The Need for Enforcement of U.S. Punitive Damages Awards by the European Union
Posted: 28 Aug 2013
Date Written: 2010
This article explores the problems U.S. litigants face when attempting to enforce punitive damages judgments in E.U. Member States. The Hague Convention on Choice of Court Agreements singles out such judgments for discriminatory treatment by allowing signatory countries to decline to enforce punitive damages awards rendered in other jurisdictions. While written neutrally so that the enforcement difficulties ostensibly run bilaterally, the effect of the provision is prejudice against litigants from the United States, which has a rich history of awarding punitive damages in civil suits.
The article demonstrates that the U.S. approach toward punitive damages is converging on the international approach; as the United States reduces its reliance on punitive damages, foreign jurisdictions are increasing theirs. Thus, the two sides are moving toward a shared middle ground, permitting a limited use of punitive damages both in terms of the types of cases in which they are awarded and the amounts that are authorized.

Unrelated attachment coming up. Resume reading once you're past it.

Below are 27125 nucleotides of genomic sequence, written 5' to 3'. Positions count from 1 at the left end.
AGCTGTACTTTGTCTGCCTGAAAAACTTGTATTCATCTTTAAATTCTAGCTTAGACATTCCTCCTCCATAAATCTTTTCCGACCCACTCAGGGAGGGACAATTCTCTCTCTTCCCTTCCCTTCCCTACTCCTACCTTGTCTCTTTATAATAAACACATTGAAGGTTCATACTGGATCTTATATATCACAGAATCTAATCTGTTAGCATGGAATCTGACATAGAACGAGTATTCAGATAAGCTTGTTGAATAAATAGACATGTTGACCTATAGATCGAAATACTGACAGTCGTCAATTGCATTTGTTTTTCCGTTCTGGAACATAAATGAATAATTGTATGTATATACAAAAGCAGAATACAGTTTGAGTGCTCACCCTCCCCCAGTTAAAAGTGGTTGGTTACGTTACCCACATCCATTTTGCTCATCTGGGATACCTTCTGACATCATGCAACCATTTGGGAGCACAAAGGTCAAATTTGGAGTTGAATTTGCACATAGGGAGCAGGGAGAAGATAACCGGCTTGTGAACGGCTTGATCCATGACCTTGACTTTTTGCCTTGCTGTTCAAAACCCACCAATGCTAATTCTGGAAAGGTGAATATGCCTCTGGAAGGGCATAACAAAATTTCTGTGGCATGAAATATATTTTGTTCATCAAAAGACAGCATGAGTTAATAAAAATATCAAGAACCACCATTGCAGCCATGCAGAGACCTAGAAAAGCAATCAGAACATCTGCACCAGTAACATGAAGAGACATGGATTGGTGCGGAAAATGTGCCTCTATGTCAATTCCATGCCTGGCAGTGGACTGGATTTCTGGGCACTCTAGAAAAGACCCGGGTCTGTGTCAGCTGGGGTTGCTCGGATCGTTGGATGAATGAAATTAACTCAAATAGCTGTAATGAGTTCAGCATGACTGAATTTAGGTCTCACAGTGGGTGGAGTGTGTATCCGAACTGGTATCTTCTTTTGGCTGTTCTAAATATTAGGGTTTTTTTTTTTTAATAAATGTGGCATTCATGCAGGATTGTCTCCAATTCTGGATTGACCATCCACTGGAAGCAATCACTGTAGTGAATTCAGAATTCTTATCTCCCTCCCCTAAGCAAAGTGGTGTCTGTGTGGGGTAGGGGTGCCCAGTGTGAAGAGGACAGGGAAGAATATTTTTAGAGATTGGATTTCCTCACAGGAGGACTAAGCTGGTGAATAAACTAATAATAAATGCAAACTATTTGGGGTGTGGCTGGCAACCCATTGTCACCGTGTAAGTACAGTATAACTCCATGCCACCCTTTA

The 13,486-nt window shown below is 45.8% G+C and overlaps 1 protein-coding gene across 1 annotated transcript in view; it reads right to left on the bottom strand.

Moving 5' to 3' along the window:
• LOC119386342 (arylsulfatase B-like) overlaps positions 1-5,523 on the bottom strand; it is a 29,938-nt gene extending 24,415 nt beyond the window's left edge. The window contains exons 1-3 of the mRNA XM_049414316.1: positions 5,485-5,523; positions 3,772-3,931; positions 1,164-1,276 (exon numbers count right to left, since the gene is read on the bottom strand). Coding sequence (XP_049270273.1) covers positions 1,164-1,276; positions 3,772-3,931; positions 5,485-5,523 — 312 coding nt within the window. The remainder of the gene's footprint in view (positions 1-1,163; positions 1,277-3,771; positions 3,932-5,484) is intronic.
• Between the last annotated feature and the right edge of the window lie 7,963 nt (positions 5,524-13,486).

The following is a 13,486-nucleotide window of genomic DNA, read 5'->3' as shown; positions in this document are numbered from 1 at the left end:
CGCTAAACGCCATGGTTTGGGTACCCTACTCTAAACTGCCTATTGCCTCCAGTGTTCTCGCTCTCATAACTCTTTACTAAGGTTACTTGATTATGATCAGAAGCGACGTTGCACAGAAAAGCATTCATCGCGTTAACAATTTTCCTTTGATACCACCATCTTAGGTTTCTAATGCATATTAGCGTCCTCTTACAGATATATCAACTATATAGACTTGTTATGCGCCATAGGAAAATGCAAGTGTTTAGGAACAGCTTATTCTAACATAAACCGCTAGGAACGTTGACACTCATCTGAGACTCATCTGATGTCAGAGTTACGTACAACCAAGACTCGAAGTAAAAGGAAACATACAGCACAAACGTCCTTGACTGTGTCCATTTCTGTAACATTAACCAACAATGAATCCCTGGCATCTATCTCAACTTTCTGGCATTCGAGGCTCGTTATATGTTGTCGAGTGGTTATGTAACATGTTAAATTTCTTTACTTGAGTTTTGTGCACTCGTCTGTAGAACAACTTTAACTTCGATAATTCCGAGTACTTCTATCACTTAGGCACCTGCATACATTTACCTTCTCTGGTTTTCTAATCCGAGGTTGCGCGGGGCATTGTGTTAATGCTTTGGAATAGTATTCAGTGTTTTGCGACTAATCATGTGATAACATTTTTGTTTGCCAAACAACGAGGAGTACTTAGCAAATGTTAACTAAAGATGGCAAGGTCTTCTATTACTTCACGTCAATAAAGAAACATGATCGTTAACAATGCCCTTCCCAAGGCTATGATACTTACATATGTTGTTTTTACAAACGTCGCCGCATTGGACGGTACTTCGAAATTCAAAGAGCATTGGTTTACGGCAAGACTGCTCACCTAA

Given the premise that the two sides are no longer so diametrically opposed regarding punitive damages, the provision in the Hague Convention is all the more troubling because it provides a mechanism by which courts in the European Union may penalize U.S. plaintiffs’ interests. The article demonstrates that, by singling out punitive damages for different treatment, assuming that only the United States provides such damages, and permitting enforcing courts to exercise wide discretion in declining to enforce such judgments, the Hague Convention’s provision discourages efficiency, uniformity of treatment, and comity.
Keywords: punitive damages, international law, Hague Convention on Choice of Court Agreements, European Union
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